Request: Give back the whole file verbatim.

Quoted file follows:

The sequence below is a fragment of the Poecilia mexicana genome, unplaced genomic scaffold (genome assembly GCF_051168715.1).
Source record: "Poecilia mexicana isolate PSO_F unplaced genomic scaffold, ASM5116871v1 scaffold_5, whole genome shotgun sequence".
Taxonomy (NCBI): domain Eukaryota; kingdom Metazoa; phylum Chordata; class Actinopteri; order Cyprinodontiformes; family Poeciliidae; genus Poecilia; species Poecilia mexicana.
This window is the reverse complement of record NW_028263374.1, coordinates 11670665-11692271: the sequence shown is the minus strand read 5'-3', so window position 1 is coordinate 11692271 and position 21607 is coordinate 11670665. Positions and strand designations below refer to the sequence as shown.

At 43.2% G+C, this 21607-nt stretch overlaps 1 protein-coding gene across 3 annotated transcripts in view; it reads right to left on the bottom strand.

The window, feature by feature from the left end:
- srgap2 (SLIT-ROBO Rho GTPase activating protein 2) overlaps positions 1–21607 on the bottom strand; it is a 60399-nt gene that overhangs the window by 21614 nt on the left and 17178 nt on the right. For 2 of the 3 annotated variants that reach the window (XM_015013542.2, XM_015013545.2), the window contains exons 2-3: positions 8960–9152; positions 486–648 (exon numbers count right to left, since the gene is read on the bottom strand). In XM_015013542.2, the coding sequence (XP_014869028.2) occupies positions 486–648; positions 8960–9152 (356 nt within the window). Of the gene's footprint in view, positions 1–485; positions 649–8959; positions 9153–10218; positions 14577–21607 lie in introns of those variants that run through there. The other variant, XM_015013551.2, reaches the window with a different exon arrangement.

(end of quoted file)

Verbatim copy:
The sequence below is a fragment of the Poecilia mexicana genome, unplaced genomic scaffold (genome assembly GCF_051168715.1).
Source record: "Poecilia mexicana isolate PSO_F unplaced genomic scaffold, ASM5116871v1 scaffold_5, whole genome shotgun sequence".
Taxonomy (NCBI): domain Eukaryota; kingdom Metazoa; phylum Chordata; class Actinopteri; order Cyprinodontiformes; family Poeciliidae; genus Poecilia; species Poecilia mexicana.
This window is the reverse complement of record NW_028263374.1, coordinates 11670665-11692271: the sequence shown is the minus strand read 5'-3', so window position 1 is coordinate 11692271 and position 21607 is coordinate 11670665. Positions and strand designations below refer to the sequence as shown.

At 43.2% G+C, this 21607-nt stretch overlaps 1 protein-coding gene across 3 annotated transcripts in view; it reads right to left on the bottom strand.

The window, feature by feature from the left end:
- srgap2 (SLIT-ROBO Rho GTPase activating protein 2) overlaps positions 1–21607 on the bottom strand; it is a 60399-nt gene that overhangs the window by 21614 nt on the left and 17178 nt on the right. For 2 of the 3 annotated variants that reach the window (XM_015013542.2, XM_015013545.2), the window contains exons 2-3: positions 8960–9152; positions 486–648 (exon numbers count right to left, since the gene is read on the bottom strand). In XM_015013542.2, the coding sequence (XP_014869028.2) occupies positions 486–648; positions 8960–9152 (356 nt within the window). Of the gene's footprint in view, positions 1–485; positions 649–8959; positions 9153–10218; positions 14577–21607 lie in introns of those variants that run through there. The other variant, XM_015013551.2, reaches the window with a different exon arrangement.